A close examination revealed what could perhaps be a better technique of pinching one of this kind, if ever one’s Guardian Angels offered an opportunity to do so – the backward shove, followed by a vertical anti-gravity push, while using one’s non-twiddling thumbs to hold the desired object from the front side.

Bertie Wooster would surely approve.

 

(Note: For a history of the Pondicherry police force, please refer to http://police.puducherry.gov.in)

(Related Post: https://ashokbhatia.wordpress.com/2018/07/22/of-a-mom-bassett-and-the-allure-of-policemens-helmets)

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May 22 happens to be the birth anniversary of one of the greatest wordsmiths of our times – Sir Arthur Conan Doyle. This year, the family decided to celebrate it by paying a visit to a museum dedicated to him in Switzerland.

Included in the itinerary was a visit to the famous Reichenbach falls. That is where Sherlock Holmes was supposed to have met his end while fighting the criminal mastermind Professor James Moriarty. “The Final Problem”, a short story set in 1891, suggested the death of the greatest detective whose methods have influenced crime investigations all over the world!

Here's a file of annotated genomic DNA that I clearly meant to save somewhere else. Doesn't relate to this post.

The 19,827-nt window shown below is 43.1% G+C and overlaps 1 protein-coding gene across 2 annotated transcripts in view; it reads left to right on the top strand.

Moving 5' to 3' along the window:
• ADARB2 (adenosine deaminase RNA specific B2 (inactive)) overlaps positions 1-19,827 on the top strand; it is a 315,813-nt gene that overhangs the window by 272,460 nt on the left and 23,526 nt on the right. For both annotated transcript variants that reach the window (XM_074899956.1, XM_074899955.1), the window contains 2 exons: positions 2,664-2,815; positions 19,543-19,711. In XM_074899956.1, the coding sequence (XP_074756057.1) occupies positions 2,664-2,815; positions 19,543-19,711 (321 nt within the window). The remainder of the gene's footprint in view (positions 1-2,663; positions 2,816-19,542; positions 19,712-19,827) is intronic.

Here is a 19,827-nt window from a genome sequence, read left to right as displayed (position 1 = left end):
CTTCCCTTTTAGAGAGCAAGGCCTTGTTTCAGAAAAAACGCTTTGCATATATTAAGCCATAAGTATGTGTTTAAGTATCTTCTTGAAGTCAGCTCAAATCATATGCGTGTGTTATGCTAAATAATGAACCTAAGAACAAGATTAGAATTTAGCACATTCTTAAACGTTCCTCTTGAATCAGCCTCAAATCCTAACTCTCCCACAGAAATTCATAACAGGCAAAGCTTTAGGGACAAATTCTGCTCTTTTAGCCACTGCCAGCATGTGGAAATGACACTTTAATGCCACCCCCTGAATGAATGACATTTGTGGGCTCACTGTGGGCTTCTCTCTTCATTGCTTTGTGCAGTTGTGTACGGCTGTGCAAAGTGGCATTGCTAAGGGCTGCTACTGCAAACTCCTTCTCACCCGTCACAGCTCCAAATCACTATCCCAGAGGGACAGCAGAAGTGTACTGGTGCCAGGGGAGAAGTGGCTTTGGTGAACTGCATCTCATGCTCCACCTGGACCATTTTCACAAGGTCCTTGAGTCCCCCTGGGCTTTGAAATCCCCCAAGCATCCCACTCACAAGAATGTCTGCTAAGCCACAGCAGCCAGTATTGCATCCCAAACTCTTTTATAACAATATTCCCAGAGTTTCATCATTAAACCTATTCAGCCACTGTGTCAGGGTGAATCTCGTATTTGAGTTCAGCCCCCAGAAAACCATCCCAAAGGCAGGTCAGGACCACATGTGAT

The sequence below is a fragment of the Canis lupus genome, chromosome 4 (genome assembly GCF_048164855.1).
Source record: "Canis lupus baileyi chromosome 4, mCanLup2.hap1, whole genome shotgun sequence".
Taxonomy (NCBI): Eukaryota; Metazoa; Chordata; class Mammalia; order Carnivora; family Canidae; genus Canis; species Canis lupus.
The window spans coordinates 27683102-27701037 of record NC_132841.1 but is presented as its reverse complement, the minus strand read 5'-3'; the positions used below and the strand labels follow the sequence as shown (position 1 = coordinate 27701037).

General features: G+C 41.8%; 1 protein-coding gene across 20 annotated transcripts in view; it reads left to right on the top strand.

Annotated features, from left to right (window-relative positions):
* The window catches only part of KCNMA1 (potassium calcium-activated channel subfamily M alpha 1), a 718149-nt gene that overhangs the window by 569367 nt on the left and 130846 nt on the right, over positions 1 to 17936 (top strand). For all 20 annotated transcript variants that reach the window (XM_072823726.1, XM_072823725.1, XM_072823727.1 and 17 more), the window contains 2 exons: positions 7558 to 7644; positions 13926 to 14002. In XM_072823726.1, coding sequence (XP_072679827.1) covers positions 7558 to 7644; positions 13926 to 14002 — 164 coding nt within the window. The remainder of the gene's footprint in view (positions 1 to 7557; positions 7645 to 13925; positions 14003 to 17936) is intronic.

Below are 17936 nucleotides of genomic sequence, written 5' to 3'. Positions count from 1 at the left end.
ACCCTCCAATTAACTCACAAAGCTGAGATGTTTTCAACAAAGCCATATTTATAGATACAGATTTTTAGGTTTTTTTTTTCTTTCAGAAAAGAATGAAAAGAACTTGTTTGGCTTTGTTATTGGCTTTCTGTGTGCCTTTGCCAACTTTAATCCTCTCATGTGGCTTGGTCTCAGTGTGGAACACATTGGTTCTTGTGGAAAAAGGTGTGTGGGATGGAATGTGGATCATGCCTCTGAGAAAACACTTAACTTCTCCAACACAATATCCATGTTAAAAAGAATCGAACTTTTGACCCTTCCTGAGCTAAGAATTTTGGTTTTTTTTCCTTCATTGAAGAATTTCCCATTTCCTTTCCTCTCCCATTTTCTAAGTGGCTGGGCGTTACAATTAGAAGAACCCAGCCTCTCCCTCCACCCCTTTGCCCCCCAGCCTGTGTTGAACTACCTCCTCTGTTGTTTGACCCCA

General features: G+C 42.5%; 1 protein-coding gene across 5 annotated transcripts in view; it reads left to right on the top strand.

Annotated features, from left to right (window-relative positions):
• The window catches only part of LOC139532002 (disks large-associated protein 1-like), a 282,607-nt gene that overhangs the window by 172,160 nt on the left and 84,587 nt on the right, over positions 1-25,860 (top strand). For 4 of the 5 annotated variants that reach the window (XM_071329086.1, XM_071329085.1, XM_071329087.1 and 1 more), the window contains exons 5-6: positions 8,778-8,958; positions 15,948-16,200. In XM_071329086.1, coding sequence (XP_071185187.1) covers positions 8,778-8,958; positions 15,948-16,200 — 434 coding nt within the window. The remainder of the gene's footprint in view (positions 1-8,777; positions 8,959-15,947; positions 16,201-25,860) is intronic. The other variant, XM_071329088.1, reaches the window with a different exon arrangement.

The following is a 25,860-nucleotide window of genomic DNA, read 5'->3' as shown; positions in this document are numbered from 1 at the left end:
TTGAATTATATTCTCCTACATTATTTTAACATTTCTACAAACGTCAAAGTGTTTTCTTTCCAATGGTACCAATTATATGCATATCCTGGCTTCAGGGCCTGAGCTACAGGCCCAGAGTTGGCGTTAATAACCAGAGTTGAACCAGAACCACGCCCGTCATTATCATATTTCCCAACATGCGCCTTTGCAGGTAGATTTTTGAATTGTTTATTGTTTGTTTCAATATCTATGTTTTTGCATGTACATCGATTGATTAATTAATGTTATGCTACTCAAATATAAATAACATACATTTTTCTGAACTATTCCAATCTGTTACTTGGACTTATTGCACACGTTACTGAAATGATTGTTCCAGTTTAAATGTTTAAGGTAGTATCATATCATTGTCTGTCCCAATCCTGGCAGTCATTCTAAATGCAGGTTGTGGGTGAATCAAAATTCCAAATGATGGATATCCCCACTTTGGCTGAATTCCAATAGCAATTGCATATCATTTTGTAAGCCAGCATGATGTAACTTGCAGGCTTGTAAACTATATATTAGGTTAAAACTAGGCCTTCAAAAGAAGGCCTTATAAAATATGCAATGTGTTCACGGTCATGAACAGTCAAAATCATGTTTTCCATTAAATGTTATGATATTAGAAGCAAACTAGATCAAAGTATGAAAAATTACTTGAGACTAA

The Museum

The small museum dedicated to Sherlock Holmes is located in a quaint little church in the small town of Meiringen. The entrance has a fine sculpture of the detective in deep thought.May 2014 376

A short pathway of gravel leads one to an old building which was originally used as a church. The pathway has stone panels on its sides. These contain beautiful illustrations depicting in brief not only the story of “The Final Problem” but also retirement plans of the detective!

May 2014 374

The basement has several displays which would interest anyone familiar with the life and times of Sir Arthur Conan Doyle and his legendary characters Sherlock Holmes and Dr. Watson. The highlight is a faithful recreation of the room at 221-b, Baker Street, just after the two inhabitants have left it hurriedly, supposedly on a top-secret mission of theirs.May 2014 345

In a corner of the room one can spot a cupboard which is full of the kind of books and records the destruction of which would regale many a criminal hounded by the legendary duo in their times.May 2014 364

For the architecturally inclined, there is a map showing the location of 221-b, Baker Street, as also an elevation of the building which houses it.

The display has, amongst others, sculptures of Holmes, the certificate of honorary citizenship of Meiringen issued to him, a set of binoculars, the famous pipe and the hat. The small note left behind by Holmes at the Reichenbach Falls can also be seen.May 2014 356